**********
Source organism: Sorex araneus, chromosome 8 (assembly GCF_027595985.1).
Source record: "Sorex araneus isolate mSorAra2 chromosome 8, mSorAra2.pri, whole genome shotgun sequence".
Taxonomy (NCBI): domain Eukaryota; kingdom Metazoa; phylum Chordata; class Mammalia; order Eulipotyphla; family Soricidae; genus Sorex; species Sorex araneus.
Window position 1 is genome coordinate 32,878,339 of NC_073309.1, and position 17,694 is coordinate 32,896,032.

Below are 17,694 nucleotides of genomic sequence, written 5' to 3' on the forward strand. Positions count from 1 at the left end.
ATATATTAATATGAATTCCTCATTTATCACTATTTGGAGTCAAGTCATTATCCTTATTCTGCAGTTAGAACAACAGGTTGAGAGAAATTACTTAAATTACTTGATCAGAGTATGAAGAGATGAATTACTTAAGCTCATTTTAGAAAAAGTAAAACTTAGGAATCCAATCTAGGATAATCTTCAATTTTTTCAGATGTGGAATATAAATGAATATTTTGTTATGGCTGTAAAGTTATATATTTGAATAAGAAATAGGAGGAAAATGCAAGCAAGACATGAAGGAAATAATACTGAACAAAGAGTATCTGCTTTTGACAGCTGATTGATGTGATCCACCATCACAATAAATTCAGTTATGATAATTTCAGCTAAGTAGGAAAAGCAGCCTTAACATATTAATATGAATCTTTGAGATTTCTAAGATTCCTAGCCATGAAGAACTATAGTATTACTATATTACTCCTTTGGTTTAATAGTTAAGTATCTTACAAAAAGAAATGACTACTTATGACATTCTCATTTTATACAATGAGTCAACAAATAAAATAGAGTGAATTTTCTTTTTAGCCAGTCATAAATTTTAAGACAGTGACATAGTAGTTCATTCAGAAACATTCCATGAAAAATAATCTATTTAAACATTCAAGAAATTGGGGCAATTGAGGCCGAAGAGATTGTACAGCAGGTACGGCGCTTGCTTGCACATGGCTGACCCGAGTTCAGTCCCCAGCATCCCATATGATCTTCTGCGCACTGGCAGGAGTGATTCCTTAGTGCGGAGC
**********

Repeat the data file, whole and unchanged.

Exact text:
Source organism: Sorex araneus, chromosome 8 (assembly GCF_027595985.1).
Source record: "Sorex araneus isolate mSorAra2 chromosome 8, mSorAra2.pri, whole genome shotgun sequence".
Taxonomy (NCBI): domain Eukaryota; kingdom Metazoa; phylum Chordata; class Mammalia; order Eulipotyphla; family Soricidae; genus Sorex; species Sorex araneus.
Window position 1 is genome coordinate 32,878,339 of NC_073309.1, and position 17,694 is coordinate 32,896,032.

Below are 17,694 nucleotides of genomic sequence, written 5' to 3' on the forward strand. Positions count from 1 at the left end.
ATATATTAATATGAATTCCTCATTTATCACTATTTGGAGTCAAGTCATTATCCTTATTCTGCAGTTAGAACAACAGGTTGAGAGAAATTACTTAAATTACTTGATCAGAGTATGAAGAGATGAATTACTTAAGCTCATTTTAGAAAAAGTAAAACTTAGGAATCCAATCTAGGATAATCTTCAATTTTTTCAGATGTGGAATATAAATGAATATTTTGTTATGGCTGTAAAGTTATATATTTGAATAAGAAATAGGAGGAAAATGCAAGCAAGACATGAAGGAAATAATACTGAACAAAGAGTATCTGCTTTTGACAGCTGATTGATGTGATCCACCATCACAATAAATTCAGTTATGATAATTTCAGCTAAGTAGGAAAAGCAGCCTTAACATATTAATATGAATCTTTGAGATTTCTAAGATTCCTAGCCATGAAGAACTATAGTATTACTATATTACTCCTTTGGTTTAATAGTTAAGTATCTTACAAAAAGAAATGACTACTTATGACATTCTCATTTTATACAATGAGTCAACAAATAAAATAGAGTGAATTTTCTTTTTAGCCAGTCATAAATTTTAAGACAGTGACATAGTAGTTCATTCAGAAACATTCCATGAAAAATAATCTATTTAAACATTCAAGAAATTGGGGCAATTGAGGCCGAAGAGATTGTACAGCAGGTACGGCGCTTGCTTGCACATGGCTGACCCGAGTTCAGTCCCCAGCATCCCATATGATCTTCTGCGCACTGGCAGGAGTGATTCCTTAGTGCGGAGC